General Information

Course description

This course teaches how interals of modern operating systems are working with hardware/software stack. In the course, we will learn fundamental concepts of operating systems by building an operating system by our own hand. In particular, Labs are based on JOS, an educational OS project, and will build it starting from booting (lab1), to virtual memory (lab2), to process (lab3), and finally to multi-tasking (lab4). We will also covers concurrency issues in systems by learning on how to implement locks and other synchronization mechanisms and how to resolve deadlock issues.

This course borrows lots of materials from MIT’s 6.828 (https://pdos.csail.mit.edu/6.828/2018/overview.html), the original course that developed JOS, and also from CS3210 of the Georgia Institute of Technology (https://tc.gts3.org/cs3210/2016/spring/index.html) and CSE 451 of the University of Washington (https://courses.cs.washington.edu/courses/cse451/18au/).

Prerequisite

  • Computer Architecture and Assembly Language (CS 271 at OSU) or ECE 375
  • Operating Systems I (CS 344 at OSU)
  • Linux System Administration (CS 312 at OSU, not required but recommended)

Class meetings

Lecture videos will be posted online on YouTube, and the links will be posted at Canvas.

Lab meetings

Lab tutorial videos will be posted online on YouTube, and the links will be posted at Canvas.

Office hours and recitation

Yeongjin will have office hours from 18:00 to 19:30 on Wed, every week (this could be changed at the instructor’s discretion), on the Discord Server Course Discord Server.

TA office hours will be posted here accordingly.

Grading policy

  • 70% JOS Lab (10%, 15%, 20% and 25% per each of lab1, lab2, lab3 and lab4, respectively).
  • 30% Quizzes (Quiz1, Quiz2, Quiz3)
  • Some extra credits in JOS Labs (1% or 2% each)

Online Discussion

Online discussion is strongly encouraged and it will help you a lot in solving lab problems.

Please join Piazza and post your questions, ideas and thoughts.

Please also join Discord to have a more faster feedback on your questions; we will try to reply to your questions ASAP, but in the worst case, please allow us to reply within a day.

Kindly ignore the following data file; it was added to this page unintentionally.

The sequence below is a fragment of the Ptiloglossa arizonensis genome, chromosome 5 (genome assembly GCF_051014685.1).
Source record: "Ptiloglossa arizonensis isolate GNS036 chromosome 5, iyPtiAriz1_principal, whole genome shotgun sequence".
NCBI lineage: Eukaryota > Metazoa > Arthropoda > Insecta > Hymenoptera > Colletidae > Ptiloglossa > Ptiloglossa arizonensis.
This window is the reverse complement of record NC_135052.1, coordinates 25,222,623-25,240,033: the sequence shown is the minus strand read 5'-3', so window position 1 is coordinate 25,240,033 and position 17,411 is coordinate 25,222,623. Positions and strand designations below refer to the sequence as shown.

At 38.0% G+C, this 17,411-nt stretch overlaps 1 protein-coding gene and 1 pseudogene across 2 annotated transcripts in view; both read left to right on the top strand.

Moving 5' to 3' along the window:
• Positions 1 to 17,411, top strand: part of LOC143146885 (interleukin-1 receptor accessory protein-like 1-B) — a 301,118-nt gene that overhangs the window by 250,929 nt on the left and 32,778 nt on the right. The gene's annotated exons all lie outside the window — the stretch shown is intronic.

Policy

CS 444/544 has strict due dates for lab assignments but allows late submissions with penalty. In this regard, 100% of points from your lab assignment submission will be given if you submit the assignment before the due date. However, once you miss the due date, you will get 75% of points from 1-week late submission, and you will get 50% of points from more than 1-week delayed late assignment submission. All assignments must be submitted before 12/11/2020 11:59pm (PST) to get the point with penalty.

Assignment submission after that day (12/11) will get 0 points.

Regarding plagiarism, We strictly follow the OSU policy (read OSU’s Code of Student Conduct).

If the instructor detects plagiarism in assignment submissions such as copied code from web, other student’s submission, etc., then the assignment will be given to have 0 pts or the student who submitted the assignment will get F from the course.

Please do not copy other’s code. Write your code for the assignments.

Important

Cheating vs. collaboration

Collaboration is a very good thing. On the other hand, cheating is considered a very serious offense and is vigorously prosecuted. Vigorous prosecution requires that you be advised of the cheating policy of the course before the offending act.

For this semester, the policy is simple: don’t cheat:
  • Never share code or text on the project.
  • Never use someone else’s code or text in your solutions.
  • Never consult potential solutions on the Internet.
On the other hand, for this class, you are strongly encouraged to:
  • Share ideas.
  • Explain your code to someone to see if they know why it doesn’t work.
  • Help someone else debug if they’ve run into a wall.

If you obtain help of any kind, always write the name(s) of your sources.

(ref. http://courses.cs.washington.edu/courses/cse451/15au/)